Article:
Health, commercial, agriculture, and research applications all make significant use of radiological sources. While the positive effects of radiological resources are well-known, there is widespread fear that terrorists would use these materials to assemble a ‘Dirty Bomb’ or ‘Radiological Dispersal Device (RDD)’. RDDs can also be used for making Radiation Emission Devices (REDs), which can induce radiation exposure to a wide number of people in a confined area. These radiological materials are readily available due to their widespread use in the civilian field. Established civilian applications include sterilisation and nutritional irradiation, teletherapy single and multi-beam therapy, commercial x-rays, brachytherapy high or low dosage, irradiation and blood research, level and transporter gauges, thermo isotope generators.
The threats are heightened by the lack of effective implementation of International Atomic Energy Agency (IAEA)’s regulatory framework that covers nuclear sources ‘from cradle to grave’. For instance, 36 States recorded 189 cases, including the trafficking and malicious use in nuclear or other radioactive material in 2019, according to IAEA Incident and Trafficking Database (ITDB) 2020 Fact Sheet. Around 1993 and 2019, there were 3,686 accidents and cases.
Case of India
On May 06, 2021, the Anti-Terrorism Squad (ATS) detained and registered a First Information Report (FIR) two people including Jagar Jayesh Pandya and Abu Tahir Afzal Hussain Choudhry in Nagpada, Maharashtra, India, for attempting to export seven kilograms and 100 grams of highly radioactive uranium (from a scrap market) for a price of about Rs. 21 crores. In 2016, Thane (Maharashtra, India) police detained two people when they were attempting to sell eight to nine kilograms of depleted uranium for Rs. 24 crores.
According to Anil Kakodar, former chairman of the Atomic Energy Commission, “factories using uranium as a counterweight in their machines are mandated to contact the Atomic Energy agencies and return uranium to them. They, however, resort to short cuts and sell the entire machine with uranium in scrap.” In 2013, the communist guerrillas in northeast India illegally collected uranium ore from a government-run milling facility and locked into high explosives to make a dirty bomb prior to the police arrest. In April 2010, nuclear contamination in a scrap market in led to the death of a worker and the injury of several others was a startling reminder of weak nuclear material regulation in India. In 2009, a nuclear reactor employee in southwest India killed hundreds of his coworkers with a radioactive isotope, taking advantage of various security flaws at the site.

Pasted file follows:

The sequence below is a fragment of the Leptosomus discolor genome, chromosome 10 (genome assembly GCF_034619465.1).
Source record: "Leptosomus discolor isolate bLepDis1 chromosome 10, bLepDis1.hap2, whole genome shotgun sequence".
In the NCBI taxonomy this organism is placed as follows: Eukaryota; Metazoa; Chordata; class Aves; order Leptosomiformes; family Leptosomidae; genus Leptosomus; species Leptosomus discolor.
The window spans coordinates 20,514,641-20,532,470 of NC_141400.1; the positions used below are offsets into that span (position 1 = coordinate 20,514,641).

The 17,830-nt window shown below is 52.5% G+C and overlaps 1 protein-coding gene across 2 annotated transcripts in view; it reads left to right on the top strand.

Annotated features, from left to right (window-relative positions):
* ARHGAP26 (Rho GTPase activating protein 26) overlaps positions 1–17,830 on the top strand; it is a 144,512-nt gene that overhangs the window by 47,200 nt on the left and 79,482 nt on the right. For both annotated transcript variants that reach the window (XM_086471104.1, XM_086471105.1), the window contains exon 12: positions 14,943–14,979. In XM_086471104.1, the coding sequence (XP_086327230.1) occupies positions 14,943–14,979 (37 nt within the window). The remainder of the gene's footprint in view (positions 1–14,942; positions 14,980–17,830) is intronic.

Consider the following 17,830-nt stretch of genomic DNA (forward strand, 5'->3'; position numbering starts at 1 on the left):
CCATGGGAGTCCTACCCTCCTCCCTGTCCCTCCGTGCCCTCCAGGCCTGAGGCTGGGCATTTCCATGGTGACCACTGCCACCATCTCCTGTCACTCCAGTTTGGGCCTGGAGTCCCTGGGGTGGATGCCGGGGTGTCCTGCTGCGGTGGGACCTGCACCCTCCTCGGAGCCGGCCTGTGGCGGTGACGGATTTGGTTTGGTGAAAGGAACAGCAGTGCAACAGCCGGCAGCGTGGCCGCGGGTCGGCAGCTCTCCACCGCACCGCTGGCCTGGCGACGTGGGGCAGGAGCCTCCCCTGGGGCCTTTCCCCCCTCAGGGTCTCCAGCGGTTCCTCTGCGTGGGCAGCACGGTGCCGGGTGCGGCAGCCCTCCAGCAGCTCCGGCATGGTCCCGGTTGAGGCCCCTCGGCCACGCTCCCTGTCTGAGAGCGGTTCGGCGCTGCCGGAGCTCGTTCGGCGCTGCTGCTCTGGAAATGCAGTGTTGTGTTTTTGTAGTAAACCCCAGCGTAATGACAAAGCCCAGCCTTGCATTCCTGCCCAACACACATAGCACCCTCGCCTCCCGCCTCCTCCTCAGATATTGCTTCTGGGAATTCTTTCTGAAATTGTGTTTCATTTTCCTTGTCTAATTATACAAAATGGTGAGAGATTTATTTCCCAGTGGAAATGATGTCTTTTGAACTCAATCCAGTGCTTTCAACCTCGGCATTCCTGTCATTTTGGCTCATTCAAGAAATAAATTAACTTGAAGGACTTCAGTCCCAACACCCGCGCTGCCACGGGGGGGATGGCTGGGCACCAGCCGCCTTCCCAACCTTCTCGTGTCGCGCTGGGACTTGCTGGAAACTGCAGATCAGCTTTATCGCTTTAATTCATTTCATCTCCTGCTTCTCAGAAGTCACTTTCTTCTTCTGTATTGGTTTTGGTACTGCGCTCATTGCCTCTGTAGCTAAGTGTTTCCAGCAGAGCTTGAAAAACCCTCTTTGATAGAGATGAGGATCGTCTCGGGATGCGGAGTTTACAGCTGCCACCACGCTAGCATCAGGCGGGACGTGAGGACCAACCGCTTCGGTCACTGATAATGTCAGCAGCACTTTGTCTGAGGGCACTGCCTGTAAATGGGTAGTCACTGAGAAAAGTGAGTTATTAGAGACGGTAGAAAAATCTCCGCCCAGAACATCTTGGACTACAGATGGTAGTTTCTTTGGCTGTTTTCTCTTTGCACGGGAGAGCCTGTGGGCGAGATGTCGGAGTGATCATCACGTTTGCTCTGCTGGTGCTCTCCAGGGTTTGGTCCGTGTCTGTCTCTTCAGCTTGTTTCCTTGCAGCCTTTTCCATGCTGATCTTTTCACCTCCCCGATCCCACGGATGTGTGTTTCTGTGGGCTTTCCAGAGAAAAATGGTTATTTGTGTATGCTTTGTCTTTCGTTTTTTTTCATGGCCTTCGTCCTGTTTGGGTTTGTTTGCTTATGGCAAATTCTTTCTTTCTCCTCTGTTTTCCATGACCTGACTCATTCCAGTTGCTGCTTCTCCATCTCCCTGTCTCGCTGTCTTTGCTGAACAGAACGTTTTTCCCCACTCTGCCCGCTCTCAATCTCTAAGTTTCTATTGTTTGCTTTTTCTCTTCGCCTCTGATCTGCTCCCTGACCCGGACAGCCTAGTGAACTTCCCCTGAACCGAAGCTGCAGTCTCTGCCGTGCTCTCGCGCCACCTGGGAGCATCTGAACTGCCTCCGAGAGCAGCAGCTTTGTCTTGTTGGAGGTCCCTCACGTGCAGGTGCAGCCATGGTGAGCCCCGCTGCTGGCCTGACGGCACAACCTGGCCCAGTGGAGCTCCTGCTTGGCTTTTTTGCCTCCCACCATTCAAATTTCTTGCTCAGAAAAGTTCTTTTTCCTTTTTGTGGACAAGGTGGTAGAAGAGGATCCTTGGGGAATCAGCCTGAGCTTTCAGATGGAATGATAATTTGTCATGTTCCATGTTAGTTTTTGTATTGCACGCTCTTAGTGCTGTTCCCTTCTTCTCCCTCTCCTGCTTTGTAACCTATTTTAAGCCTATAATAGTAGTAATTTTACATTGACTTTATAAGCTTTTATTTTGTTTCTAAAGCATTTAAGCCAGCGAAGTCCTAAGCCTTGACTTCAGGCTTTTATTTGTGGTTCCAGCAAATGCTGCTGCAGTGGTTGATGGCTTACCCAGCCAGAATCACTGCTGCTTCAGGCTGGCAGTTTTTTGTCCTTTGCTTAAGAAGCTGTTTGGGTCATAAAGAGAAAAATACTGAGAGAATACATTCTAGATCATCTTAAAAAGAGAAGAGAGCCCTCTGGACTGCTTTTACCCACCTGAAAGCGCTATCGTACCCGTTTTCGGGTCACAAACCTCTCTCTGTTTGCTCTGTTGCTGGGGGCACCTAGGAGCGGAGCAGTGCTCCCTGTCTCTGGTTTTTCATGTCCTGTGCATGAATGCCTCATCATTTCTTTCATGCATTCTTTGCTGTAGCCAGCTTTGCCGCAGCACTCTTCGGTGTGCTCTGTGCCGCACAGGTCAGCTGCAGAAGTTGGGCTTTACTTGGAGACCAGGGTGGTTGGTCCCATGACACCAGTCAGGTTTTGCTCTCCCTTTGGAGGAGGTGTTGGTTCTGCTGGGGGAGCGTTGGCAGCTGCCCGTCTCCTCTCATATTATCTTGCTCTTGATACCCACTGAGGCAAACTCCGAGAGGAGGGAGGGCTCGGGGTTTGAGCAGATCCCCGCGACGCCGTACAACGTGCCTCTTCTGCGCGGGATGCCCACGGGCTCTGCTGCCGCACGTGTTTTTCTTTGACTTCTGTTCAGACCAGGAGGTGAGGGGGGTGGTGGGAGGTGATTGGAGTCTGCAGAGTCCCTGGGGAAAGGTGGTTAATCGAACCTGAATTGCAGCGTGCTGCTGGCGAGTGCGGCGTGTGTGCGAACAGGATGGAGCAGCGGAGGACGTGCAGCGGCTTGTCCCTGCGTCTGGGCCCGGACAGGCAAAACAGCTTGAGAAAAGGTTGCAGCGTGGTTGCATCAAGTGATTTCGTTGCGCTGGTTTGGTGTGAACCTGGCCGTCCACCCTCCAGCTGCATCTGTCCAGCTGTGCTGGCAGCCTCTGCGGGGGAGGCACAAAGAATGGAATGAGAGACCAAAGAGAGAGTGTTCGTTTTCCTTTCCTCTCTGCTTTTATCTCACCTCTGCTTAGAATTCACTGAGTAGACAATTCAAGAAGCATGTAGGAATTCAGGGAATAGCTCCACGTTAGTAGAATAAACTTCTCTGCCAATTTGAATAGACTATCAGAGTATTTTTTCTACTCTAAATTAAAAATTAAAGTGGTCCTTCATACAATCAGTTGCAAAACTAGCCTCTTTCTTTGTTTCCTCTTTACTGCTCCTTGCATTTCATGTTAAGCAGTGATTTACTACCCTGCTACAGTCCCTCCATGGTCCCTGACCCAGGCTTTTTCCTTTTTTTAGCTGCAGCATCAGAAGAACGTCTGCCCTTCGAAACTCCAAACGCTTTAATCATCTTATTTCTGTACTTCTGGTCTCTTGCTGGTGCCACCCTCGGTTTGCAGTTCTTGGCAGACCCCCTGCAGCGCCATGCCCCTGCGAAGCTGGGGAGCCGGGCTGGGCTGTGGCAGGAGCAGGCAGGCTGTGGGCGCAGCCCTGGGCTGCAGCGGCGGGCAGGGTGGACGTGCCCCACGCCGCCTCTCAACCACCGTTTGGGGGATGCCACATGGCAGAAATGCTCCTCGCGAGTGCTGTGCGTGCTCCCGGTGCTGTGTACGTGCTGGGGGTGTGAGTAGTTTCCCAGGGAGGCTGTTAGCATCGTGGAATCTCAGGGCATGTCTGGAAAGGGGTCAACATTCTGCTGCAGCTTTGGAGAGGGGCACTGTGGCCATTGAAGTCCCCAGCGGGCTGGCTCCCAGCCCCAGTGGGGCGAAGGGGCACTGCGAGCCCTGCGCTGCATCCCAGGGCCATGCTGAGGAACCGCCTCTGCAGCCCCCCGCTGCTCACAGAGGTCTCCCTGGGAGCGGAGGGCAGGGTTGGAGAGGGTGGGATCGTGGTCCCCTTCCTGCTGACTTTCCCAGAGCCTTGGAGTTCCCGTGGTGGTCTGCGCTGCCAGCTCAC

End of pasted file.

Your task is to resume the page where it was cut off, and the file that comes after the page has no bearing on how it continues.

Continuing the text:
In 2008, a criminal group was arrested in an attempt to traffic low-grade uranium in a rudder device used in one of India’s state-owned mines across the borders to Nepal. In Bangladesh, in the same year, another gang was supported by an employee in the Indian Nuclear Minerals Division, who controls the extraction and processing of uranium. On February 25, 2004, international media reported that India confirmed 25 cases of lost or stolen radioactive material from its laboratories to the IAEA, wherein 52 per cent of these incidents were due to ‘theft’, while 48 per cent were attributed to the ‘missing mystery’. Then, in 2003, members of the Jamaat-ul- Mujahideen party were arrested with an allegedly illegally produced 225 gramme of milling uranium from a mining company to use explosives in a village near the border of Bangladesh. Indian authorities initially said it originated from Kazakhstan, but later concluded that it originated in the Jadugoda, Eastern India uranium mining complex. The Nuclear Security Index’ global rankings have also given India a poor assessment.
Challenges and Way Forward for India